Microsoft acquired rootkit detection vendor Komoku Inc., in a deal that would wrap the vendor's technology into...
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Microsoft's Forefront line and Windows Live OneCare, security software.
The deal was completed on Wednesday. Financial terms of the acquisition were not announced.
Founded in 2004, Komoku developed advanced rootkit detection products. The vendor has been working under the radar in its niche space, being awarded a number of government contracts with the Department of Defense, Department of Homeland Security and the U.S. Navy.
Security vendors have been starting to add rootkit detection capabilities into their software suites. McAfee added rootkit detection to its suite late last year. Antimalware vendor Sophos also has a rootkit detection feature.
Enterprises are consistently showing interest in security against rootkit infections, said Andrew Braunberg, a senior analyst at Sterling, Va.-based Current Analysis. Adding the feature to Microsoft's Forefront line is a natural transition, he said.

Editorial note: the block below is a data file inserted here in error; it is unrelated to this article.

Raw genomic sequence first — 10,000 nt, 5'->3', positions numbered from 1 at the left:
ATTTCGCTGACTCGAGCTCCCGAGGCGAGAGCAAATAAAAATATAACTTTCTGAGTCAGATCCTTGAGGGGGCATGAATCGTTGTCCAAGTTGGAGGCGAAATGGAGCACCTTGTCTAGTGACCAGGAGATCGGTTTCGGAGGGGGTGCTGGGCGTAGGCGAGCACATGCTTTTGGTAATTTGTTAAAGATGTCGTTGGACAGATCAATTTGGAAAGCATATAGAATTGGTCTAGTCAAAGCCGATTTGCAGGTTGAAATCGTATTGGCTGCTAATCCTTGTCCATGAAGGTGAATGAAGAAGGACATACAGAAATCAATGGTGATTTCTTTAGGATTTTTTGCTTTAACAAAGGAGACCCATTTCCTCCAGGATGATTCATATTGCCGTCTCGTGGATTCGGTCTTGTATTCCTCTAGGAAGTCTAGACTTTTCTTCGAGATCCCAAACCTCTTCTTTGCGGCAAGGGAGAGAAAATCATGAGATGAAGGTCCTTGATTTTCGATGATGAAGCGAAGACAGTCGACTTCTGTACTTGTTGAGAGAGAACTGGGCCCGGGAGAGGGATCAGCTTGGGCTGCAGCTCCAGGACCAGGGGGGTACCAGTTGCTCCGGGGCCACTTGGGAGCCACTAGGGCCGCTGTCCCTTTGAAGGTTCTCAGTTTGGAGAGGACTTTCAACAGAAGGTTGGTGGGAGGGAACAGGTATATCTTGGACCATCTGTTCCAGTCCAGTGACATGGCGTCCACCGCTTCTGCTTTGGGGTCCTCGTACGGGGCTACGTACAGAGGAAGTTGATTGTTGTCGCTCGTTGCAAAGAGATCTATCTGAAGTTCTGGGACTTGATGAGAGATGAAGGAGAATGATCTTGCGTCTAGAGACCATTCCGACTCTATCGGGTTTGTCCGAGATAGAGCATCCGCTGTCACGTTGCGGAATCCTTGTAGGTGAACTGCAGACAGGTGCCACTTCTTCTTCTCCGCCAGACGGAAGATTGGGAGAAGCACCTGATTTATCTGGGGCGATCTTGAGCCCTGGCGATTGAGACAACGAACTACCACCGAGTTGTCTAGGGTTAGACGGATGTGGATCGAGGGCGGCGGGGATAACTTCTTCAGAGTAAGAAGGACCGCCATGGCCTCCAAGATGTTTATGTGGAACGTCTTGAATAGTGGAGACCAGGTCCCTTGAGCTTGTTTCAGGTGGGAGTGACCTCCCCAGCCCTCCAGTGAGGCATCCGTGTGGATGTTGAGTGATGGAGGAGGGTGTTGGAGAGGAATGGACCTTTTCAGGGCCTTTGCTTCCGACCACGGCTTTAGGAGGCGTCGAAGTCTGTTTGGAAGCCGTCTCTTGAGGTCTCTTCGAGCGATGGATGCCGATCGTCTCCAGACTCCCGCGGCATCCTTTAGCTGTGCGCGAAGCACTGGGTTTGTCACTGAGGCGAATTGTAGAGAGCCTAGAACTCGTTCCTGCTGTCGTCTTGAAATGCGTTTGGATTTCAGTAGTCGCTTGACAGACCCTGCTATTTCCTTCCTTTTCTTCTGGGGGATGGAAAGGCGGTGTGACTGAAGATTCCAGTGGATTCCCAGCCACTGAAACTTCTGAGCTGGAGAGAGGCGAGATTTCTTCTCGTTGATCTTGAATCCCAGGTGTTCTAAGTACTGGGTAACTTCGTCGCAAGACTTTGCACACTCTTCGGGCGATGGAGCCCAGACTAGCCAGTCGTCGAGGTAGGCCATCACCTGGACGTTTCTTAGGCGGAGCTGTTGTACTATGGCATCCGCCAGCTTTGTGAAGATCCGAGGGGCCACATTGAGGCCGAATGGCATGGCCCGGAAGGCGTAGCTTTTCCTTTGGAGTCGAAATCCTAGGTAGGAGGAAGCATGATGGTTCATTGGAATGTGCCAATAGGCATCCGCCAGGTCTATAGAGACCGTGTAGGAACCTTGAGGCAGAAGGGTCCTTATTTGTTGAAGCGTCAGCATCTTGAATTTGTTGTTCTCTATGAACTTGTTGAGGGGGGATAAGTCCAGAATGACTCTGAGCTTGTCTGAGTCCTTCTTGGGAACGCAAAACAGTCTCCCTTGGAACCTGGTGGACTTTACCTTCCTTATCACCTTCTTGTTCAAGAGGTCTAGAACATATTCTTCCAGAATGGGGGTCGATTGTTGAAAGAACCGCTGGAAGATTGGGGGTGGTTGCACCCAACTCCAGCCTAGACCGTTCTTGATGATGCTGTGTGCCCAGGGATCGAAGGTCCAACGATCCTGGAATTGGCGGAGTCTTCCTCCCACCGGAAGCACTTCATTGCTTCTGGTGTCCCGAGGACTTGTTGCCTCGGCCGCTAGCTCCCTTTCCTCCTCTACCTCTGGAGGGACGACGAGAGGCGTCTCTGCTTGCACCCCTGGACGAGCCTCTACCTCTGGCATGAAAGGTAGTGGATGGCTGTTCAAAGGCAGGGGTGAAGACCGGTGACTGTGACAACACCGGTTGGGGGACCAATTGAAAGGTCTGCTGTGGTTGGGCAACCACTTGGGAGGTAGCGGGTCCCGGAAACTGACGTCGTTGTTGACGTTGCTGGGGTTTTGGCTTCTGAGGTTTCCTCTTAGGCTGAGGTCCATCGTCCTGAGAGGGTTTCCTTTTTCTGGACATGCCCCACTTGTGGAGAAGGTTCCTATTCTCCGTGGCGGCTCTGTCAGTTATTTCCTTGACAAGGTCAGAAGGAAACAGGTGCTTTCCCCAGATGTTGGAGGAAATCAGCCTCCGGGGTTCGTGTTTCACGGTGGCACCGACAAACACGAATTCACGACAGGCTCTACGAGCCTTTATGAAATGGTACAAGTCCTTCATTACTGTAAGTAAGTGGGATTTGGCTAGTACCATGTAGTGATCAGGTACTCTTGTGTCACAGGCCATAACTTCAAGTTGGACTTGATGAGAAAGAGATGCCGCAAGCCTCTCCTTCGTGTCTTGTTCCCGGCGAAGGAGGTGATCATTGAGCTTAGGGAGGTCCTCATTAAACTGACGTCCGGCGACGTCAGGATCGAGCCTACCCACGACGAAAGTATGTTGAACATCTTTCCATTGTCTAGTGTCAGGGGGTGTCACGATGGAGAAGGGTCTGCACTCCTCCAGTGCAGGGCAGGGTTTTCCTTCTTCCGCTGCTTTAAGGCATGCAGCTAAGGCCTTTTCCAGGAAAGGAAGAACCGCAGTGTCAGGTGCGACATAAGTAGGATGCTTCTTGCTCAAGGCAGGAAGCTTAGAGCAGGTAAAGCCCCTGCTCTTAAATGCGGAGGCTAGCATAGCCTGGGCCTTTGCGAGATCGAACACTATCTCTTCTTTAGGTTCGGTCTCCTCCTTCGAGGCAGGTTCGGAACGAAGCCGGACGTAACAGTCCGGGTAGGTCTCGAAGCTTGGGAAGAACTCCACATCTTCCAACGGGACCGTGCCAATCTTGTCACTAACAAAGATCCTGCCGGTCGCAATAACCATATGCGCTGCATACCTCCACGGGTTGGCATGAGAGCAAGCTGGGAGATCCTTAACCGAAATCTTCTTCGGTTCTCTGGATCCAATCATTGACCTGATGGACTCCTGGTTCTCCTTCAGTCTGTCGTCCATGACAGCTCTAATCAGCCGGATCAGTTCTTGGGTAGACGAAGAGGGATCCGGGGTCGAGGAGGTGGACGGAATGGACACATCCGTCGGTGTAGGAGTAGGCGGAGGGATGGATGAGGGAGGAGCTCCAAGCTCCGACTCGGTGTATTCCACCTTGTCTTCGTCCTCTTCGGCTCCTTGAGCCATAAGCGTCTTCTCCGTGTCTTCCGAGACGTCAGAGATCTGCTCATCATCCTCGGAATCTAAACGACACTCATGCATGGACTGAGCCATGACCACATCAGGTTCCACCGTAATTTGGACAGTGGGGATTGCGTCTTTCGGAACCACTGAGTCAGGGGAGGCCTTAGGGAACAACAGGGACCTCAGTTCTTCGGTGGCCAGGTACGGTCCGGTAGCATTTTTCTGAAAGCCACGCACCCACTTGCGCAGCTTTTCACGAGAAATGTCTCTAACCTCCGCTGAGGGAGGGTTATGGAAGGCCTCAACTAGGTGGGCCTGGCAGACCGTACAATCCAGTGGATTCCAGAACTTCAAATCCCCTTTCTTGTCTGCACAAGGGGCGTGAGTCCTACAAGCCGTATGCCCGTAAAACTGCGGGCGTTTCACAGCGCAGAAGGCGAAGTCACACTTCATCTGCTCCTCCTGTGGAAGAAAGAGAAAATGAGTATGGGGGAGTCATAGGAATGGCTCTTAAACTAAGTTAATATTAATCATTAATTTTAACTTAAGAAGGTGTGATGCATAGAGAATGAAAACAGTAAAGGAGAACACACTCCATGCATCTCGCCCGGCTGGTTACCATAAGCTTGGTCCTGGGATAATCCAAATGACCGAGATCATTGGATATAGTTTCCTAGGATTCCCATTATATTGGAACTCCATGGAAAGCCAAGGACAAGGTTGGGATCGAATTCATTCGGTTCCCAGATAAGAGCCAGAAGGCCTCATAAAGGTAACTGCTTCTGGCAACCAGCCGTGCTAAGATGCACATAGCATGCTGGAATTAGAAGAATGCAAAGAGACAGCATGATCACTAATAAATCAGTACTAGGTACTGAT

"It's a newer feature showing up in some vendor product lines, so in many ways Microsoft is moving forward quickly on this," Braunberg said.
Microsoft said the Komoku name and product line would be retired as the company winds down its affairs after closing. Komoku's staff would be wrapped into Microsoft's Access and Security Division.
"I'm excited about the Komoku team joining Microsoft and building on our successes in detecting sophisticated rootkits for customers," said William A. Arbaugh, president and chief technology officer of Komoku as well as an associate professor of computer science at the University of Maryland at College Park.
In addition to technology, Komoku's talent may have made it an attractive acquisition target, said Andrew Jaquith, a senior analyst at Boston-based Yankee Group. The firm's staff is well rooted in the university research community and connected to government agencies. Arbaugh is known as a rootkit expert and was a member of Defense Advanced Research Projects Agency's Information Science and Technology (ISAT) study group.
"It's clear that the antimalware race has been heating up," Jaquith said. "Rootkits are just getting nastier and enterprises have to have the weapons to fight them."
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